Blogger Leong Sze Hian files defence and countersuit against PM Lee

Financial adviser and blogger Leong Sze Hian is seeking compensation for damage to his reputation as well as costs.
Financial adviser and blogger Leong Sze Hian is seeking compensation for damage to his reputation as well as costs.PHOTO: THE NEW PAPER

SINGAPORE - Financial adviser and blogger Leong Sze Hian has filed a defence and countersuit against Prime Minister Lee Hsien Loong, claiming PM Lee's defamation suit against him is an abuse of the process of the court.

In court papers posted online on Wednesday (Dec 26), Mr Leong's lawyer also argues, among other things, that what he did was no more than what thousands of others had done in sharing the offending article on Facebook. The article said PM Lee had helped to launder money from the embattled 1Malaysia Development Berhad (1MDB) fund.

Another argument made by Mr Leong's lawyer, Mr Lim Tean, was that the article on how Singapore and PM Lee had become investigation targets was "a matter of public interest... whether or not it was correct". Mr Lim, who is with Carson Law Chambers, had recently set up the new opposition party called People's Voice.

PM Lee initiated legal action against Mr Leong last month, after he shared on his Facebook page part of the headline of the article from Malaysian news portal The Coverage, with a link to the full article.

PM Lee's lawyers said the allegations in the article were "false and baseless", and it was clear Mr Leong had published the post "maliciously and to damage our client".

The Coverage article was described as "fake news and clearly libellous" by Singapore's High Commission in Malaysia on Nov 7. Mr Leong posted the article on the same day.

In response to media queries on Wednesday, Ms Chang Li Lin, the Prime Minister's press secretary, said the matter is before the courts and that PM Lee will continue to take legal advice on developments.

 

Mr Leong denies he was being malicious, according to the court papers posted on his Facebook page. He said he was, among other things, aware of how 1MDB funds had been laundered through Singapore bank accounts, and that the Monetary Authority of Singapore had acknowledged these findings had affected Singapore's reputation as a clean financial hub.

"He therefore saw no reason to disbelieve that statement that the Singapore government was one of the key investigative targets of 1MDB investigators and he considered it was a matter of public interest that this was being reported to be so, whether or not it was correct," said the court papers.

They further said that after he had posted the article, Mr Leong saw that the Singapore Government considered the article "fake news". He also knew Facebook, The Coverage and The States Times Review had all refused to take the article down. But he took down his Facebook post on Nov 10 after being told to do so by the Infocomm Media Development Authority (IMDA), said the court papers.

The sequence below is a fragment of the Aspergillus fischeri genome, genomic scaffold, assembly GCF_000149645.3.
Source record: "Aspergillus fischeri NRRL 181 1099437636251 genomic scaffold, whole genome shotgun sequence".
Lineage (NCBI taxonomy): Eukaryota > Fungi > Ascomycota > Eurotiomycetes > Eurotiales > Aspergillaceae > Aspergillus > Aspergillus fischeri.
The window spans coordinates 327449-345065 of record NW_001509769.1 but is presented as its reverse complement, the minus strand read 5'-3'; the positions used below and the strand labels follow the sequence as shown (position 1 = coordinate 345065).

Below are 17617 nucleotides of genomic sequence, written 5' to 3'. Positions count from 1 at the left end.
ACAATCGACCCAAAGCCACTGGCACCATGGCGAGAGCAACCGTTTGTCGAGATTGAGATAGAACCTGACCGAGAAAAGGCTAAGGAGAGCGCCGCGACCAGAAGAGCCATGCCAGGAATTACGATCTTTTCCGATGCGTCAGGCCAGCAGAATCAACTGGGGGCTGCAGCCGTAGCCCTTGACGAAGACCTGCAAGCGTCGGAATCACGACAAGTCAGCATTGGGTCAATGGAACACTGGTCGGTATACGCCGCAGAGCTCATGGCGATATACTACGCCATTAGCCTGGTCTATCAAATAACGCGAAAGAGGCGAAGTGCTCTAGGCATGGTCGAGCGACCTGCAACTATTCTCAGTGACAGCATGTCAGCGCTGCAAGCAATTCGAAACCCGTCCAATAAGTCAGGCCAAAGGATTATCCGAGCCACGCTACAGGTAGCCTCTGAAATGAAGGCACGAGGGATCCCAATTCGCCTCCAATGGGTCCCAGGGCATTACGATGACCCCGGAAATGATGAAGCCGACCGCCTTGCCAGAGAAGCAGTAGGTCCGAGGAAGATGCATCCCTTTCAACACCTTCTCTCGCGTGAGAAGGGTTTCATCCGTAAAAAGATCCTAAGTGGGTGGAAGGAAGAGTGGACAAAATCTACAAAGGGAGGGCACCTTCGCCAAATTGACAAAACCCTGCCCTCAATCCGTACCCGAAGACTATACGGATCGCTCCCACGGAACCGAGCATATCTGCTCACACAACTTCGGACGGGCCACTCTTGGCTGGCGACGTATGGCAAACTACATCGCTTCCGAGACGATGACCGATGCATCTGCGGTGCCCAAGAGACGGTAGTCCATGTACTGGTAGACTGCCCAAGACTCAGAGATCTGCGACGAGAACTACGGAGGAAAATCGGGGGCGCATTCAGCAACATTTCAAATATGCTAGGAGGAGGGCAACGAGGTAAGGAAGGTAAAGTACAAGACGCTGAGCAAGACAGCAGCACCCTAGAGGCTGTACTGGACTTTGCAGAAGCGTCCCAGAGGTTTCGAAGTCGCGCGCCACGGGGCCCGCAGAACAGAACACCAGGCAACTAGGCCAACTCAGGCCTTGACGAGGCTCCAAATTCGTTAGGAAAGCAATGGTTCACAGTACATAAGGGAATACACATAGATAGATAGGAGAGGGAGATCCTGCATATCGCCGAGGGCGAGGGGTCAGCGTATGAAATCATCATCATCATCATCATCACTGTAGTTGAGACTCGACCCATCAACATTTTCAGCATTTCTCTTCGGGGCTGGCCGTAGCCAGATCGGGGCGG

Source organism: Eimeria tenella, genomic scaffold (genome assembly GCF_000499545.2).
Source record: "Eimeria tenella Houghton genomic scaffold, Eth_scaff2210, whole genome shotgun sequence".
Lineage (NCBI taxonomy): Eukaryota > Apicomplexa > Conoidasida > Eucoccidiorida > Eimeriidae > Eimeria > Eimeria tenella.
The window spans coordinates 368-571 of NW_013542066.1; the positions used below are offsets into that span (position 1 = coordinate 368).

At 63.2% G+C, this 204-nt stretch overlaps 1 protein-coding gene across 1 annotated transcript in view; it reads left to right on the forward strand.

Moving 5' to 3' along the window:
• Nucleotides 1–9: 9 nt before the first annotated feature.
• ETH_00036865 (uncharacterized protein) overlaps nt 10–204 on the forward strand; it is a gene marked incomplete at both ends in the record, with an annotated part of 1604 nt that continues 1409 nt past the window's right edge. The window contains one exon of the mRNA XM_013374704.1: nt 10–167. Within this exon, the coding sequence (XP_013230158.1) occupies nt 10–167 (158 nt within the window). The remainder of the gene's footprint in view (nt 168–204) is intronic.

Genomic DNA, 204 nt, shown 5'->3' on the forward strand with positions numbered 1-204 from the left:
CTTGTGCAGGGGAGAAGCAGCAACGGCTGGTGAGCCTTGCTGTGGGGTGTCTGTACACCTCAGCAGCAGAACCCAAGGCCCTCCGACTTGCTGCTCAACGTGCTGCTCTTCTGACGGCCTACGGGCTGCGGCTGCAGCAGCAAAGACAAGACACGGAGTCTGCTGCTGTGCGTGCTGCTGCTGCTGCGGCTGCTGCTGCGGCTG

Mr Leong's "only involvement in this matter has been to make available the article in The Coverage on his Facebook page without embellishment or comment for less than three days", they added.

The court papers also said: "The Plaintiff has picked upon a prominent government critic who did no more than thousands of others in order to send a wider message to the population not to question the role of the Singapore government in the 1MDB scandal particularly ahead of the trial of Najib Razak, the former Prime Minister of Malaysia, and a likely general election in Singapore."

In alleging that PM Lee's lawsuit is an abuse of the court process, Mr Leong's lawyer said in his countersuit: "The predominant purpose of the claim is the use of the legal process to chill freedom of expression in Singapore generally and in particular to restrict reporting on any role the Government may have had in the 1MDB scandal."

Mr Leong is seeking compensation for damage to his reputation through the issuance, continuance and reporting on the legal proceedings, as well as costs, according to the court papers.

PM Lee is seeking aggravated damages as well as costs, plus an injunction that Mr Leong be prevented from publishing or disseminating the said defamatory allegations, or any other allegations of complicity in matters relating to 1MDB by any means.

The offending words in the article, included the title: "Breaking News: Singapore Lee Hsien Loong Becomes 1MDB's Key Investigation Target - Najib Signed Several Unfair Agreements With Hsien Loong In Exchange For Money Laundering". These are "meant and were understood to mean that the Plaintiff corruptly used his position as Prime Minister to help Mr Najib Razak launder 1MDB's billions", PM Lee's lawyers had said.

As a separate and distinct libel, the offending words in Mr Leong's Facebook post "meant and were understood to mean that the Plaintiff was complicit in criminal activity relating to 1MDB". Together, these words "are false and baseless and were calculated to disparage and impugn the Plaintiff in his office as the Prime Minister", PM Lee's lawyers said.

In seeking aggravated damages, PM Lee would rely on various facts, including the nature and gravity of the libels, the mode, extent and timing of their publication, and PM Lee's position and standing, said lawyers for the Prime Minister.